Wouldn’t it be great if butter and bacon were “health foods?” Maybe with a side of guacamole and some shredded cheddar on top? “I’m doing this to lose weight,” you could say, as you topped your well marbled, medium-rare steak with a fried egg.
Well, many advocates of The Ketogenic Diet argue exactly that: By eating a lot of fat and close to zero carbohydrates you too can enjoy enhanced health, quality of life, performance, brain function, and abs you can grate that cheese on.
What does The Ketogenic Diet look like?
A small amount of protein, such as:
A large amount of high-fat foods, such as:
- coconut and coconut milk or oil
- olive oil and any other oil
- nuts and nut butters
- egg yolks
A very small amount of very-low-carbohydrate vegetables, such as:
- leafy greens
- brassicas: broccoli, cauliflower, brussels sprouts, cabbage
However, here’s what you can’t eat on The Ketogenic Diet:
- Most dairy (except high fat items like butter and certain cheeses)
- Beans and legumes
- Starchy vegetables (sweet potatoes and potatoes)
- Sweet vegetables such as butternut squash or carrots
What actually is The Ketogenic Diet?
- Ketosis: Sounds a bit ‘science-y’ but when your body is in a state of ketosis, the liver produces ketones which become the main energy source for the body.
- Still confused? Bottom line, it’s based around the premise that your body was designed to run more efficiently as a fat burner than a sugar burner. This sounds appealing for many especially those trying to shed the pounds.
What exactly does The Ketogenic Diet look like?
It consists of high fat foods, with staples such as meat, fish, eggs, dairy and oils, strictly forbidding carbohydrate rich foods such as pasta, rice, all grains, potatoes and even certain fruit and vegetables.
Usually, when we eat and digest, we break down carbohydrates into molecules of fructose, galactose, and glucose, the last of which serves as the body’s primary source of energy. When the body can’t get glucose from carbohydrates, it looks for other forms of energy. To sum up, by putting your body into a state of ketosis, you release fat as an energy source, utilise it and essentially burn fat rather than sugar.
What are the risks of The Ketogenic Diet?
Like all elimination diets, cutting out carbohydrates from your diet can put you at risk of deficiency of nutrients leading to additional health effects. In addition, replacing carbohydrates with fat and protein runs the risk of increasing your intake of saturated fat, associated with increased cholesterol and cardiovascular issues. With that said, the ketogenic diet should not be taken lightly and without knowledge of appropriate nutrition. Initially, reducing your carbohydrate levels causing ketosis can lead to headaches, weakness, nausea, dehydration, dizziness and irritability.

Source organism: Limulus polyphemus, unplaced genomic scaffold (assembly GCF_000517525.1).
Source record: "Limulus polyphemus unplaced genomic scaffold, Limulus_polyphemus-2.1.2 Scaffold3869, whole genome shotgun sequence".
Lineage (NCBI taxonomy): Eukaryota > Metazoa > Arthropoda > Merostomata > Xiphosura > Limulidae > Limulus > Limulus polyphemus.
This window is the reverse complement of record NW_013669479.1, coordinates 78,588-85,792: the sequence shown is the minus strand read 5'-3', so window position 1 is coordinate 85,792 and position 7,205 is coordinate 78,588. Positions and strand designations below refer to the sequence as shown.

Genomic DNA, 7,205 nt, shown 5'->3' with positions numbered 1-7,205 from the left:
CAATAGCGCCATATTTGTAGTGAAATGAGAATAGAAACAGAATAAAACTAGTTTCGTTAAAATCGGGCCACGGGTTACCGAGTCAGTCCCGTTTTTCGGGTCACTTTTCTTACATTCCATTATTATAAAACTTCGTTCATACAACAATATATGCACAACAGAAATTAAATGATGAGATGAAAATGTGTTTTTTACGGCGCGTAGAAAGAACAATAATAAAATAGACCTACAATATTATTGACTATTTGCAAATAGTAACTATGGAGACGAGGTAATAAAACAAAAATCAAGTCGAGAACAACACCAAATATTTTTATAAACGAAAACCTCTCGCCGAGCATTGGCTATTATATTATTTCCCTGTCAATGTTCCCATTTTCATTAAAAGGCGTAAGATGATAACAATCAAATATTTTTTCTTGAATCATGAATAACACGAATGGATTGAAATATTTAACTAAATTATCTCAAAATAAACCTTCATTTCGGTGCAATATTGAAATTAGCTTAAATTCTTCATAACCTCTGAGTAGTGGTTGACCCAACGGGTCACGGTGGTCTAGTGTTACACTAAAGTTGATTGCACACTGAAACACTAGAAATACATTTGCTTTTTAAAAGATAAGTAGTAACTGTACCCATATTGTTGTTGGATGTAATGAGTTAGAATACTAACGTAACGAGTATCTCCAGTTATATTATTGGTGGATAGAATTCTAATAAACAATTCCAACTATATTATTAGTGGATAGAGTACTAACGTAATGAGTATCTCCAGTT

The Ketogenic Diet: Is it right for you?
If you’re a normal person who just wants to be healthy and fit:
- Enjoy reading about ketosis if you like. Try it, if you’re curious. But you can be perfectly fit, lean, and healthy without it.
- Don’t believe everything you read on the internet. Remember that the plural of “personal anecdote” is not “scientific data”. Be a critical reader and consumer.
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Annie O' Brien
Business Development Manager
Annie is our Business Development Manager here at GourmetFuel. Annie completed her Bachelor’s degree in Food Innovation at the Technology University of Dublin. Before joining the team at GourmetFuel, she worked for a successful start-up company based in New York City where she gained valuable experience in product development, food safety, and allergen management and control. Her areas of interest are food business sustainability, health promotion, and nutrition research.
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